Remains of human fire-use: an overview of Paleolithic hearth and human fire-use behavior
Acta Anthropologica Sinica
2012, 31 (01):
Fire utilization and control is considered as a distinguished characteristic of human beings within the evolutionary history. Hearth is the material representation of this characteristic, which is one of the most vital archaeological remains of ancient occupants. However, in the prehistoric time, especially in the Old Stone Age, because of the functional, size, shape, and the duration time varieties, hearths are diverse in dissimilar sites. In our study, we define the hearth as intentionally used, maintained and controlled fire, regardless of the physical structure or the duration.
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Hearth remains play a considerable role in the study of the evolution of human behaviors, the innovation of ancient diet, the development of social formation, and the interaction of human and the environment. In this paper, we review the published achievement of hearth study regard of types, functions, and the human behavioral interpretations.
In the Lower and Middle Pleistocene, hearth is hard to be preserved, even the unearthed ones are normally not distinguished and defined. Only in Zhoukoudian Loc.1 (Beijing), Jinniushan Cave (Liaoning) and Longyadong Cave (Shaanxi) sites were found hearth remains. While in the Early Upper Pleistocene, more hearths were discovered in archaeological contexts, although rarely be systematic studied. Zhoukoudian Loc.15 (Beijing), Huanglongdong Cave (Hubei), Gezidong Cave (Liaoning), and the like, are all notable with defined earth hearths and the associated remains, such as burnt bones and charcoals. Until the last stage of Pleistocene, which is associated with Late Paleolithic period, the adaptability of human beings was dramatically enhanced, as a result, the surviving mode subsequently varied. Therefore, fire-use activity became to be common and universal. One of the most notable sites from which distinguished hearth remains were found is Hutouliang open air site (Hebei). In Zhijidong Cave site (Henan), Dahe site (Yunnan), Shuidonggou site (Ningxia), Xishan site (Jilin), Chuandong Cave (Guizhou), Heimahe site (Qinghai), Shizitan (Shanxi), earth hearths were also found in situ. These finding provide abundant of information of fire use and management in East Asia during the Pleistocene.
Based on the ethnographic record, prehistoric hearths are divided into two types: the low-investment category, covering the open hearths which is basically a shallow hole in the ground and set fire inside; and the high-investment category, which refer to any other type beyond low-investment category, including structured hearth and oven.
The hearth functions are strongly related to the daily activities of ancient occupants. Therefore, hearth could be used for multiple purposes, including cooking, sleeping by, giving warmth and light and acting as the point around which people relax, chat, social interaction, or perform ceremonies.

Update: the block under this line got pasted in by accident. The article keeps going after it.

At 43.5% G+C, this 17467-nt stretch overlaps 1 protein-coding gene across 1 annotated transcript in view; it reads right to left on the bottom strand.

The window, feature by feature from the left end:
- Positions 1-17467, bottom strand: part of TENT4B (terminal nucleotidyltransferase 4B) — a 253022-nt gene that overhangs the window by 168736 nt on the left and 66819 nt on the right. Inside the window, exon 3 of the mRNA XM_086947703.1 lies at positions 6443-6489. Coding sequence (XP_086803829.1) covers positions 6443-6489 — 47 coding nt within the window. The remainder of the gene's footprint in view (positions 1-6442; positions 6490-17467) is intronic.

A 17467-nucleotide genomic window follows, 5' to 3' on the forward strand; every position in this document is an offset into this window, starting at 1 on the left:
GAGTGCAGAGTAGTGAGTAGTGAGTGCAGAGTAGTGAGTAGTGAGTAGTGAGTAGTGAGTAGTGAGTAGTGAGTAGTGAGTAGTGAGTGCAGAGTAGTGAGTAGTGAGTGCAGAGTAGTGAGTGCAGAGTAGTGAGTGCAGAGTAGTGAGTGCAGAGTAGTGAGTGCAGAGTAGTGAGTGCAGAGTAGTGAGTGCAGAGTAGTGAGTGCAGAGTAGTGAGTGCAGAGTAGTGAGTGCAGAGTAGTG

Hearth study would bring great significance to Paleolithic archaeology. As the product of comprehensive human behaviors, hearth does not only yield burnt soil, charcoal, ash, etc, but also provide the remains of the ancient cooking. These remnant could considerably help us in paleodiet reconstruction, and the pursuit of the hunting and gathering activities; the distribution and variety of hearth forms could offer the information of the movement of ancient population; meanwhile, the examination of charcoal and ash could help to figure out the fuel, and subsequently indicate the paleoenvironment, speculate the adaptability of ancient occupants.
However, there are several limitations of hearth study. First of all, hearth found in archaeological context is normally incomplete or destroyed, which takes a lot of information away; secondly, hearth with a very short duration in the temporary or seasonal camps are very hard to be preserved and defined. Most of hearths were destroyed during the post-deposit process. Thus, when estimating the properties and functions of a hearth remain, these factors should be considered, while the subjective speculation should be avoided; thirdly, the post-deposition and contamination issues could mislead the researchers and disturb our estimation.
In China, sites with hearths are abundant within large time range including Early and Late Paleolithic period; the sites were recovered in both open air and cave area; the types and forms of hearths are also various. Recent years, with the refining of excavation methods, more and more intact hearths were found. These materials provide the great potential and perspectives of hearth study, and would give great contribute to the interpretation of human behaviors evolution.